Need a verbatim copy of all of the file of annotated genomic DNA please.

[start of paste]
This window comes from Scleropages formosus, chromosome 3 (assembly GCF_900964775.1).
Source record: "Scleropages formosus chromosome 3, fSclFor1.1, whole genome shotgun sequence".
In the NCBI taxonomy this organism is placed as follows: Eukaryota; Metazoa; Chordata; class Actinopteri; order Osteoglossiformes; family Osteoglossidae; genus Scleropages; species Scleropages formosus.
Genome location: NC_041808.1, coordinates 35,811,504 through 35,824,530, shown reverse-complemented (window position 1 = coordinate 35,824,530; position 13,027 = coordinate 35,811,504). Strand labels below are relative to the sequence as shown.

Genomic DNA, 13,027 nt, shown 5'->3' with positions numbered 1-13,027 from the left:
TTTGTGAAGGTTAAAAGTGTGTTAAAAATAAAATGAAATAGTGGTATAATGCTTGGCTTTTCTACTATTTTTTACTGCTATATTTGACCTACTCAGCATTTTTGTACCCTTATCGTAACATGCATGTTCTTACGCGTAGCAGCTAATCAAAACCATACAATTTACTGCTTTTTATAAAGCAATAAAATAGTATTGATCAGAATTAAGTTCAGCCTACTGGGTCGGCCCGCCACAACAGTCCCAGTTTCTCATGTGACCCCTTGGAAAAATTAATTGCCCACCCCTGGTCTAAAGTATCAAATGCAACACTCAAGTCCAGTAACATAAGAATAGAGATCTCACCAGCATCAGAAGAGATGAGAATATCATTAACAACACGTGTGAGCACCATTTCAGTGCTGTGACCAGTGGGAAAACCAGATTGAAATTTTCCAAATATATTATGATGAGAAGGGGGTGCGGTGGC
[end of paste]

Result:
This window comes from Scleropages formosus, chromosome 3 (assembly GCF_900964775.1).
Source record: "Scleropages formosus chromosome 3, fSclFor1.1, whole genome shotgun sequence".
In the NCBI taxonomy this organism is placed as follows: Eukaryota; Metazoa; Chordata; class Actinopteri; order Osteoglossiformes; family Osteoglossidae; genus Scleropages; species Scleropages formosus.
Genome location: NC_041808.1, coordinates 35,811,504 through 35,824,530, shown reverse-complemented (window position 1 = coordinate 35,824,530; position 13,027 = coordinate 35,811,504). Strand labels below are relative to the sequence as shown.

Genomic DNA, 13,027 nt, shown 5'->3' with positions numbered 1-13,027 from the left:
TTTGTGAAGGTTAAAAGTGTGTTAAAAATAAAATGAAATAGTGGTATAATGCTTGGCTTTTCTACTATTTTTTACTGCTATATTTGACCTACTCAGCATTTTTGTACCCTTATCGTAACATGCATGTTCTTACGCGTAGCAGCTAATCAAAACCATACAATTTACTGCTTTTTATAAAGCAATAAAATAGTATTGATCAGAATTAAGTTCAGCCTACTGGGTCGGCCCGCCACAACAGTCCCAGTTTCTCATGTGACCCCTTGGAAAAATTAATTGCCCACCCCTGGTCTAAAGTATCAAATGCAACACTCAAGTCCAGTAACATAAGAATAGAGATCTCACCAGCATCAGAAGAGATGAGAATATCATTAACAACACGTGTGAGCACCATTTCAGTGCTGTGACCAGTGGGAAAACCAGATTGAAATTTTCCAAATATATTATGATGAGAAGGGGGTGCGGTGGC